by Joseph Purcell
Stepping boldly away from her folk roots, Ignorance is an enchanting record that showcases an artist at the peak of her powers
Tamara Lindeman’s work as The Weather Station has always been focused on feelings that truly resonate. Touching on intimacy, existence and love, she weaves narratives that follow the central characters created in her imagination. Lindeman’s music is somewhat primitively described as folk, but, on new album, Ignorance, she elevates herself above this simplistic moniker.
Ignorance is littered with sprawling and boundless gems that cascade around Lindeman’s velvet vocal. Atlantic, the rueful ode to the climate crisis, is charming and reflective in equal measure. Propulsive, whirring guitars intersect the delicate brass interludes as Lindeman muses – ‘I should get all this dying off my mind, I should really know better than to read the headlines.’ Throughout, Lindeman wrestles with the impending questions that lie ahead – all the time anchored as the central conductor amongst the developing layers. And whereas her delicate words once carried her vision, she is now the complete package. Her introspective words are married in unison to the thick layers of instrumentation that crash in waves of warmth throughout the record.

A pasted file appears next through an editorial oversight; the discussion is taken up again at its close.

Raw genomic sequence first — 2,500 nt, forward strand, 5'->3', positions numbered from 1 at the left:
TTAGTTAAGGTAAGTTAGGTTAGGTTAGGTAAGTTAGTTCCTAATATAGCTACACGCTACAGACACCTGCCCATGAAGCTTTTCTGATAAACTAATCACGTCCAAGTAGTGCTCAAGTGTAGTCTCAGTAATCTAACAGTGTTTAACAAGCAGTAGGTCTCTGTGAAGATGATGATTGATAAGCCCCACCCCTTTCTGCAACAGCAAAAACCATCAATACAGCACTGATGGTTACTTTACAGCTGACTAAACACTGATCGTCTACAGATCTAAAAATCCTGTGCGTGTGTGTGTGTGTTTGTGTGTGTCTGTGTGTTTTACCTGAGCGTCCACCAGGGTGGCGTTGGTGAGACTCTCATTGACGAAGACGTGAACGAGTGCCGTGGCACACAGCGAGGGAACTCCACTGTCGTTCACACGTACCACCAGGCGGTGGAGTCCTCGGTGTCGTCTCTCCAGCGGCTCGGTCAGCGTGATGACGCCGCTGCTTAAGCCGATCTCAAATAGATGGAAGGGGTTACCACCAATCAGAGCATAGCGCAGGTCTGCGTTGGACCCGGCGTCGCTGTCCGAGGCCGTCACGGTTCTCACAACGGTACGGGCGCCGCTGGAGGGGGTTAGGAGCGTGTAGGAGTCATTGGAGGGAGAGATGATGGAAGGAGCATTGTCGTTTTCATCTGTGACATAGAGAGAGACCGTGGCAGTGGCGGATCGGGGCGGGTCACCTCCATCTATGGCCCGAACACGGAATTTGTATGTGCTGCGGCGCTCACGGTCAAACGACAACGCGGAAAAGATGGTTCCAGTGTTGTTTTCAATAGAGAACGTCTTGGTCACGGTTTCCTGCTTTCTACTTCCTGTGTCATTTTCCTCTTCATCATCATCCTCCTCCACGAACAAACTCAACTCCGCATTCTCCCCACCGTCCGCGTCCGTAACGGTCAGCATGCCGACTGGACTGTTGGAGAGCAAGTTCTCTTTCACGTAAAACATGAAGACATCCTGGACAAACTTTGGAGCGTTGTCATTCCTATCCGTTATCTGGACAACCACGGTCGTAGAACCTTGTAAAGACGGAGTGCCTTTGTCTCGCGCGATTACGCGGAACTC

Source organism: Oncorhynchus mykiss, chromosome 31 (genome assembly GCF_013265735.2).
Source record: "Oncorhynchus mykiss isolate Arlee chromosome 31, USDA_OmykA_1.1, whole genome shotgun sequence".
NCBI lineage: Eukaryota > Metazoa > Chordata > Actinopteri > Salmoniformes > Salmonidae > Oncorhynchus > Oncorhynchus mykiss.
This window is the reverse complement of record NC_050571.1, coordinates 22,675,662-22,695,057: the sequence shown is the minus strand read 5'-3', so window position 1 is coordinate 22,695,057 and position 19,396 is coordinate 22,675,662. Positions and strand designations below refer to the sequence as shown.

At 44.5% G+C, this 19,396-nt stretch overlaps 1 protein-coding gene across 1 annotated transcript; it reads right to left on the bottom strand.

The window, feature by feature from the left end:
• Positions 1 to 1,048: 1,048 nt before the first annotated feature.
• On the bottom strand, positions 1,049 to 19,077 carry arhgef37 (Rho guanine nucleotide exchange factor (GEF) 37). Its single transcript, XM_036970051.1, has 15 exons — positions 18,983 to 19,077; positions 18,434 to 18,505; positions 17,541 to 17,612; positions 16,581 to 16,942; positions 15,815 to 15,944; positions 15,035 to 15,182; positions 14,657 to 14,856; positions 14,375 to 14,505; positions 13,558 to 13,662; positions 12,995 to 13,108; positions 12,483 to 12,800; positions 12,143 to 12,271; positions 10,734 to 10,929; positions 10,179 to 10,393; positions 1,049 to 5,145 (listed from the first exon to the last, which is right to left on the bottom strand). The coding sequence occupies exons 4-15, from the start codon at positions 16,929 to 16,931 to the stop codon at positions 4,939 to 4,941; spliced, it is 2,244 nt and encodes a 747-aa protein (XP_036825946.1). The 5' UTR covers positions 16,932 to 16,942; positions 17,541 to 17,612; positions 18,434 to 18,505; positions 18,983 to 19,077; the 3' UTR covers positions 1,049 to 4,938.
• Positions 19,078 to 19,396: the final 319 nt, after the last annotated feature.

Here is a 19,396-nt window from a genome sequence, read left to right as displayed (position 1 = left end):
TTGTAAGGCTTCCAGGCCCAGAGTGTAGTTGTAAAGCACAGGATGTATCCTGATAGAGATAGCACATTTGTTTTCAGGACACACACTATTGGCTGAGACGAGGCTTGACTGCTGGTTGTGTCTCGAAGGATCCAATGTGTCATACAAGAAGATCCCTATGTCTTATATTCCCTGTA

Tried to Tell You continues in a similarly delightful manner. It is a gleaming slice of pop that gently rolls around Lindeman’s sharp pitches. Lindeman captures the love and turmoil of relationships, gradually torn apart by doubt and desire, ‘You were so afraid to try and pull apart the endless rain you thought of as your heart with blood on your hands from the river inside.’ Heartbroken and bereft, she creates an everlasting image of desolation – ‘I’ll feel as useless as a tree in a city park, standing as a symbol of what we have blown apart.’
Uniquely, Ignorance is the first long player on which Lindeman has written on keyboard not guitar. This shines through on the lush tapestries of Separated, an enchanting three and half minutes and a definitive highlight, as Lindeman smartly dispatches a past acquaintance – ‘separated by all the things you thought you knew.’
Ignorance takes all the parts of Tamara Lindeman’s work and enhances it to deliver an undoubted career highlight. She has retained her ability for stories that resonate deeply, but taken the holistic record to a higher level. The changes in tempo, instrumentation and vocal performance marry together beautifully. Five albums into her career, Tamara Lindeman may only just be getting started.
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